House prices are still rising in 70 areas with Powys properties up £37.6k

More than 70 local authority areas have bucked the national trend and have seen average house prices rise over the last year, according to Halifax.

While prices are down by 3.9 percent annually across the UK, some towns have seen strong growth with double-digit increases.

Powys, the largest but least densely populated county in Wales, saw the largest rise in prices according to data extracted from the Halifax House Price Index, with a growth rate of 17.4 percent. This comes as nationally, house prices across Wales fell by 3.9 percent.

East Lindsey, which flanks the east coast of Lincolnshire and features the Blue Flag beaches of Skegness, Mablethorpe and Sutton-on-Sea, boasted the second-greatest property price inflation over the last year at 13.3 percent. Overall house prices in the East reportedly fell by four percent.

Making up the top three is Moray, another rural area taking in part of the Cairngorms National Park and famous for its colony of bottle-nose dolphins, which saw the largest annual price increase in Scotland at 10.7 percent. Meanwhile, house prices in Scotland on a national level dropped by 0.2 percent.

READ MORE: House prices plunge by average of £6,000 in November as interest rates bite

Kim Kinnaird, director at Halifax Mortgages, said: “There are multiple factors which can impact house prices in your local area, ranging from the mix of properties available and the extent of any new housing to the quality of schools and abundance of job opportunities.

“What’s clear is that the UK housing market is not a single entity that performs in a uniform way across the country, there are differences.”

10 local areas in Britain with strongest annual house price growth

According to Halifax, the 10 areas that have seen the largest increase in house prices over the last year include:

  1. Powys, Wales – 17.4 percent (£37,651)
  2. East Lindsey, East Midlands – 13.3 percent (£25,888)
  3. Moray, Scotland – 10.7 percent (£17,347)
  4. Babergh, Eastern England – 10.3 percent (£32,583)
  5. Sunderland, North East – 8.9 percent (£12,283)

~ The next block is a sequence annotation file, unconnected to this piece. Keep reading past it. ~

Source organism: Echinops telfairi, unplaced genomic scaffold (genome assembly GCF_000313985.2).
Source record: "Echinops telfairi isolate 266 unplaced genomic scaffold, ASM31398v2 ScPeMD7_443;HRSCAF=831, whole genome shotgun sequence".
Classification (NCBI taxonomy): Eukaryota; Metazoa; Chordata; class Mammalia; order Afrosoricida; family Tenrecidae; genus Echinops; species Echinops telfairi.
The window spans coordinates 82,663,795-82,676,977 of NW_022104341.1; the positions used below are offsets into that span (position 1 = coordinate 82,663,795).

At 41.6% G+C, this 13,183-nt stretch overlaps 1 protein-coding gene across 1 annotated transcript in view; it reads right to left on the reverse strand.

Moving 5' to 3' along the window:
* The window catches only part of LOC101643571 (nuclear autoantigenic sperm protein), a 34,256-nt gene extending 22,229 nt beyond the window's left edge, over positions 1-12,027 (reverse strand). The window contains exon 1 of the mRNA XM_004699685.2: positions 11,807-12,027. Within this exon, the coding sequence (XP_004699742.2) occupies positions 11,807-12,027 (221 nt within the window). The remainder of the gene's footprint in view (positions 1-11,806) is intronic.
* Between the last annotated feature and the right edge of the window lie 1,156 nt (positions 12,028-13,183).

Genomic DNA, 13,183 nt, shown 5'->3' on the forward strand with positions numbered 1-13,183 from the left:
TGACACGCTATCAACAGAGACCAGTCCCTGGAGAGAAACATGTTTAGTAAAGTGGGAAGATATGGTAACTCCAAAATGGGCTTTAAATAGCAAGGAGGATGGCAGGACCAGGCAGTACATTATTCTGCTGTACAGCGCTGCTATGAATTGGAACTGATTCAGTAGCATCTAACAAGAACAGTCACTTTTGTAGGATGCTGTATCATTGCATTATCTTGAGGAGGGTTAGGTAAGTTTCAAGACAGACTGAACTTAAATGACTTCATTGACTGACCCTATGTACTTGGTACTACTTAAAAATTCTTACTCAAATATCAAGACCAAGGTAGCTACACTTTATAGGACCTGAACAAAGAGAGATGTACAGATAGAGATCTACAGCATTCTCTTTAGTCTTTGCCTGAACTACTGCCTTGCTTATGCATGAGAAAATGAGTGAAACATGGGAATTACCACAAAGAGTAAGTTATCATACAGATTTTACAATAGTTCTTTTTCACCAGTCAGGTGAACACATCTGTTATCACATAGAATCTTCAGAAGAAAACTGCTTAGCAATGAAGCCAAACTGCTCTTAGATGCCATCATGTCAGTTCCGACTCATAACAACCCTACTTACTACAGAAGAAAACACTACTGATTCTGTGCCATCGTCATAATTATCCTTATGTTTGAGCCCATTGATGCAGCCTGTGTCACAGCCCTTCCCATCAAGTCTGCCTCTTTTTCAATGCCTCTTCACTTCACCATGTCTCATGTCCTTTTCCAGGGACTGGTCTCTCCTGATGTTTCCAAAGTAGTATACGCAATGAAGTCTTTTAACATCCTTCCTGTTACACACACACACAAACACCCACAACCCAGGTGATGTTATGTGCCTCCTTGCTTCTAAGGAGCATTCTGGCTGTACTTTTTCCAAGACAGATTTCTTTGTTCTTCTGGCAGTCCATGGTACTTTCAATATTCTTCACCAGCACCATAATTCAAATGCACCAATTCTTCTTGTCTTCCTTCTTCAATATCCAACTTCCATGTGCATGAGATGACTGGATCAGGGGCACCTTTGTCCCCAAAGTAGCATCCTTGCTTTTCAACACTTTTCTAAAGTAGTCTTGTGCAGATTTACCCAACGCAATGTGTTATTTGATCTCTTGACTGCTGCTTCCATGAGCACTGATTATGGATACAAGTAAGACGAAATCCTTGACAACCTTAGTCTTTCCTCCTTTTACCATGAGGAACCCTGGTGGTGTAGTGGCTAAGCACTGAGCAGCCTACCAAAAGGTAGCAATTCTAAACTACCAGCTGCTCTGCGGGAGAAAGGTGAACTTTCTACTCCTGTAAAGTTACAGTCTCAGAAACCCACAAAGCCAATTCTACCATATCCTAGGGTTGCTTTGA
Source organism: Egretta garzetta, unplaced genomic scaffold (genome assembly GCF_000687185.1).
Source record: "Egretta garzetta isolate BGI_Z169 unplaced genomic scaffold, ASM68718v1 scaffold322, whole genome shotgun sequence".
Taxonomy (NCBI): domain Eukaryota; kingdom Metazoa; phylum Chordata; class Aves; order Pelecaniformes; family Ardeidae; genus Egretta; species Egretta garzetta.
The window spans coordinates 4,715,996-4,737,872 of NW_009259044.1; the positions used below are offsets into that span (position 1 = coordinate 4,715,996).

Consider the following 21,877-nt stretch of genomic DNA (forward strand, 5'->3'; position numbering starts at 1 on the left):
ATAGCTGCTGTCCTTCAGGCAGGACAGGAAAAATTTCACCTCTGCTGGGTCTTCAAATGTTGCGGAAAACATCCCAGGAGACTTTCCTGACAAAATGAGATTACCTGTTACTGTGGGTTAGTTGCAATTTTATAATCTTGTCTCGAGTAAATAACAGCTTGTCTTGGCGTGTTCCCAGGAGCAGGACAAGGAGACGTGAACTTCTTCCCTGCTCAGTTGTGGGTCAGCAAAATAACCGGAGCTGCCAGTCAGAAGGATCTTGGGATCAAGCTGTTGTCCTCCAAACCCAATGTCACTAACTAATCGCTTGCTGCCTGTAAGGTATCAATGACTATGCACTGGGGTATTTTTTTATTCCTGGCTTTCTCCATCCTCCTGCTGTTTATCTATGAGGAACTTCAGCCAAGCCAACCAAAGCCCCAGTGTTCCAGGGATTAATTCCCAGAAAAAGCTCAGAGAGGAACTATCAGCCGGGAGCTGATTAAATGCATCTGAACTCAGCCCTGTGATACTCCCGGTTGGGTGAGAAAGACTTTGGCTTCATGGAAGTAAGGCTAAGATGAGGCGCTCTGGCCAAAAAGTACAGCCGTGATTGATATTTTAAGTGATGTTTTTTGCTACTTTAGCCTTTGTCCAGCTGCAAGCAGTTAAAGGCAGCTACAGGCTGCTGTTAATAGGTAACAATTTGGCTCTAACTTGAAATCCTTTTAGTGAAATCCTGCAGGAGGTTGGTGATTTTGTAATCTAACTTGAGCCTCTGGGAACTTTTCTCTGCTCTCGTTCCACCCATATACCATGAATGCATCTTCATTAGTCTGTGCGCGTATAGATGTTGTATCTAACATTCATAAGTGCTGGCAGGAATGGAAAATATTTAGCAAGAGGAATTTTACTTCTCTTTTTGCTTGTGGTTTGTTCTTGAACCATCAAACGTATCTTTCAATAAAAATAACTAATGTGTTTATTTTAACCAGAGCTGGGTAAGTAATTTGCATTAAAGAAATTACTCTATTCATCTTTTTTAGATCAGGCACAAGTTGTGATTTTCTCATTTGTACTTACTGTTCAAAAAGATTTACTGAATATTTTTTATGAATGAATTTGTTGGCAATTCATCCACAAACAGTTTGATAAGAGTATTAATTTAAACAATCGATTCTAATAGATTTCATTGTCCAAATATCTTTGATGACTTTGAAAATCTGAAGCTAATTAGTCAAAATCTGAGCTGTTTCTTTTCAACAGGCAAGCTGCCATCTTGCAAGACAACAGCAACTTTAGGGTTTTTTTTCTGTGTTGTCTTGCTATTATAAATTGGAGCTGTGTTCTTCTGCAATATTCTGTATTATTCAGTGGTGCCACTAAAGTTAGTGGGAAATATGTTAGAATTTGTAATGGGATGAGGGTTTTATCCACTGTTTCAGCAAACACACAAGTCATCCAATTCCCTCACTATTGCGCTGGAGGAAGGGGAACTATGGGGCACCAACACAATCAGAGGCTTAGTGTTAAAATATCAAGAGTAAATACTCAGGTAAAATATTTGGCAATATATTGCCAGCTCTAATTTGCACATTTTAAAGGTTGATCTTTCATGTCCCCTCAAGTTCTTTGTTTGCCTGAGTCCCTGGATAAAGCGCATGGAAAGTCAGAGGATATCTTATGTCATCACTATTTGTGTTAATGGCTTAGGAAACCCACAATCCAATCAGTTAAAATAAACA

6. Ealing, London – 7.5 percent (£37,027)
  7. Westminster/City of London, London – 7.4 percent (£53,108)
  8. Bolsover, East Midlands – 7.2 percent (£12,054)
  9. Cumberland, North West – 6.7 percent (£11,124)
  10. Rossendale, North West – 6.7 percent (£12,444).

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The analysis is based on data from the Halifax House Price Index, which looked at typical house prices in more than 300 Local Authority Areas across Britain in the three months up to September this year, and compared them to the equivalent figures from 2022.

Ms Kinnaird said: “While at a national level, the current squeeze on mortgage affordability has seen property prices fall over the last year, in many regions there remain pockets of house price growth.

“While a limited supply of properties for sale could be a factor, this also suggests in some areas, local market activity – and demand among buyers – remains strong.

“Many of the places highlighted in our research also benefit from more remote or rural surroundings and incorporate areas of outstanding natural beauty.

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“These are traits which continue to be desirable for prospective homeowners, bucking the trend of the wider performance of the housing market.”

Per region, the local areas with the strongest house price growth include:

  • East Lindsey, East Midlands -13.3 percent (£25,888)
  • Babergh, Eastern England – 10.3 percent (£32,583)
  • Ealing, Greater London – 7.5 percent (£37,027)
  • Sunderland, North East – 8.9 percent (£12,283)
  • Cumberland, North West – 6.7 percent (£11,124)
  • Moray, Scotland – 10.7 percent (£17,347)
  • Runnymede, South East – 5.1 percent (£22,476)
  • Torridge/West Devon, South West – 3.7 percent (£10,915)
  • Powys, Wales – 17.4 percent (£37,651)
  • Sandwell, West Midlands – 3.9 percent (£7,043)
  • Kingston upon Hull, Yorkshire and Humber – 5.1 percent (£6,234).

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